Over the past year, our lifestyles, jobs, and travel habits have been significantly impacted by the COVID-19 pandemic. The travel industry in particular has undergone a number of transformations due to worldwide lockdowns and restrictions, with the World Tourism Organisation stating that the sector is one of the most affected by the pandemic. In the first half of 2020, global tourist arrivals decreased by over 65%, however, despite the current instability of tourism, one travel trend which has seen a huge increase this year is the ‘workation’: a blend of work and vacation.
Both businesses and employees are now more open than ever to remote work, and countless companies, including us at Nezasa, are increasingly offering employees more flexibility. Although the pandemic has brought uncertainty to jobs, it has also given new-found freedom to many workers around the world, and as remote working looks like it’s set to continue into the near future, what are the opportunities and challenges facing companies in the travel industry?
What is a Workation?
Workations are vacations that allow you to relax and enjoy the sights of your chosen destination while working remotely. With many of us now able to work from our laptops, travellers are looking to escape the confines of their homes, and as mentioned in one of our previous blog posts, staycations are also on the rise, with a number of city dwellers looking for more space, freedom and fresh air after months of lockdown rules. 74% of Americans working from home stated that they would consider taking a workation, and in the UK, 51% of office workers would even contemplate moving to a warmer country in the case of another lockdown.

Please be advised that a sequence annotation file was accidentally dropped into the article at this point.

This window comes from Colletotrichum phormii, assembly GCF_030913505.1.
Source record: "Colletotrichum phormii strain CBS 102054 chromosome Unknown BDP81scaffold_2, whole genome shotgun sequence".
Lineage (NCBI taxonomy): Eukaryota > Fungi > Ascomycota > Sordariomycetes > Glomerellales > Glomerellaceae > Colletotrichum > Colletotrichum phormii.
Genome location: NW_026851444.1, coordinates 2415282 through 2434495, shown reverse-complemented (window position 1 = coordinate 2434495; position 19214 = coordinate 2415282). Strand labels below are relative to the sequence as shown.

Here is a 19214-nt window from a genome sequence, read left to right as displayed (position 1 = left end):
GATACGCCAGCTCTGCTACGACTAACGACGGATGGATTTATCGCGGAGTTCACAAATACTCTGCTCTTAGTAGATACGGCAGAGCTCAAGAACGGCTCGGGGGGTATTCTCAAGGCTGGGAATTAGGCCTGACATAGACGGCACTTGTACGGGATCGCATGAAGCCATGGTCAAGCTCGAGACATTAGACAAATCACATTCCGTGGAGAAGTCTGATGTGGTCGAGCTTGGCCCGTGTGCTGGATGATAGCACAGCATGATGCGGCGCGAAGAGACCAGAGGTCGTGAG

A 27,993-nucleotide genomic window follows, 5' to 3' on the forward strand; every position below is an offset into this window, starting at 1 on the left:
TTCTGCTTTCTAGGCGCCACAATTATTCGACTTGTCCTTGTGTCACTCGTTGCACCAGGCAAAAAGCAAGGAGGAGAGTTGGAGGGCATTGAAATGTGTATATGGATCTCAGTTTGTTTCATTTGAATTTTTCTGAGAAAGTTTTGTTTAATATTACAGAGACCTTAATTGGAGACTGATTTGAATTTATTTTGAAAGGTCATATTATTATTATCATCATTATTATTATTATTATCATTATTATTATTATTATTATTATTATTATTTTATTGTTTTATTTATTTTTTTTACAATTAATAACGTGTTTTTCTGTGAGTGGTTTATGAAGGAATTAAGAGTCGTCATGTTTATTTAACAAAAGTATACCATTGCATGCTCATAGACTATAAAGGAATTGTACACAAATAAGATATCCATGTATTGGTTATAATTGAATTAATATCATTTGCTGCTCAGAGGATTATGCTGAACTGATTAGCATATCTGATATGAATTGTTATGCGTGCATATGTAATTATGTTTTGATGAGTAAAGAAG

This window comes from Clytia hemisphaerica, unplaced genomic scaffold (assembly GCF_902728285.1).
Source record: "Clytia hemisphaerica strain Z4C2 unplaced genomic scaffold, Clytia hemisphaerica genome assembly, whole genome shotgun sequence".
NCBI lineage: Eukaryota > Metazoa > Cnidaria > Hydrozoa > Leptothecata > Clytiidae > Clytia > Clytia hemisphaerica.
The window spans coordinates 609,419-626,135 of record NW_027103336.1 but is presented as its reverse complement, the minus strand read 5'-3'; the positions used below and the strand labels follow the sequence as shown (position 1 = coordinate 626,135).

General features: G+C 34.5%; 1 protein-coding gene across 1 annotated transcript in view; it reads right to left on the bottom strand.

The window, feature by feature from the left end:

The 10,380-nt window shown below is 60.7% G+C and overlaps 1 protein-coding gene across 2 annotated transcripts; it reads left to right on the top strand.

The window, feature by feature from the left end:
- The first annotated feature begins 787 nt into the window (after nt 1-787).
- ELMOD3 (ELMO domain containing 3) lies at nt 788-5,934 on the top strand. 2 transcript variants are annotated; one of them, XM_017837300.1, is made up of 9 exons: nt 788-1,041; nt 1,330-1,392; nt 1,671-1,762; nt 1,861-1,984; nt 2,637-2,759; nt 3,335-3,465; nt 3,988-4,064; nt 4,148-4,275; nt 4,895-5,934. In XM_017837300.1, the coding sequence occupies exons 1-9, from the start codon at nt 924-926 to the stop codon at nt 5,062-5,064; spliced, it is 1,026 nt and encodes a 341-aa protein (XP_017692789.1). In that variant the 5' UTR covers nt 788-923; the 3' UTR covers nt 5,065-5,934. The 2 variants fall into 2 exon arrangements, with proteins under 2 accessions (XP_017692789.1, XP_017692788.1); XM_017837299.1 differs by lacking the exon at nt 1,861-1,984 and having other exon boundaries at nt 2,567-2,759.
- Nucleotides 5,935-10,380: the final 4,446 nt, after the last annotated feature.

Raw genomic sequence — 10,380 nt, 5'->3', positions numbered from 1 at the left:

Remote Working vs Workations
Although the trend of remote working has been exacerbated by the pandemic, it’s nothing new. In recent years, the rapid rise in technology has begun to make the appeal of the digital nomad lifestyle a reality, with many leaving behind traditional office jobs and choosing to travel and experience new cultures on a long-term basis while working remotely from their laptops, tablets or phones. Many people were already enjoying the perks of having a home office before COVID-19, however, the concept of the workation has become more prevalent as workers want to reap the benefits of travel while working simultaneously.
Types of Workations
One way in which accommodation providers have reacted to the changes in the industry is by offering long-term rates to guests, with special discounts for those choosing to spend weeks or months in one destination. A recent survey by Airbnb showed that those who have the opportunity to work from anywhere are actively booking 2+ week stays in smaller cities that offer access to natural surroundings, with increased interest in off-the-beaten-path accommodation options like cabins, cottages and yurts. Hotels such as Hyatt, Limelight Hotels and citizenM have also launched packages and deals for long stays in the USA, with facilities having been adapted to suit the needs of remote workers.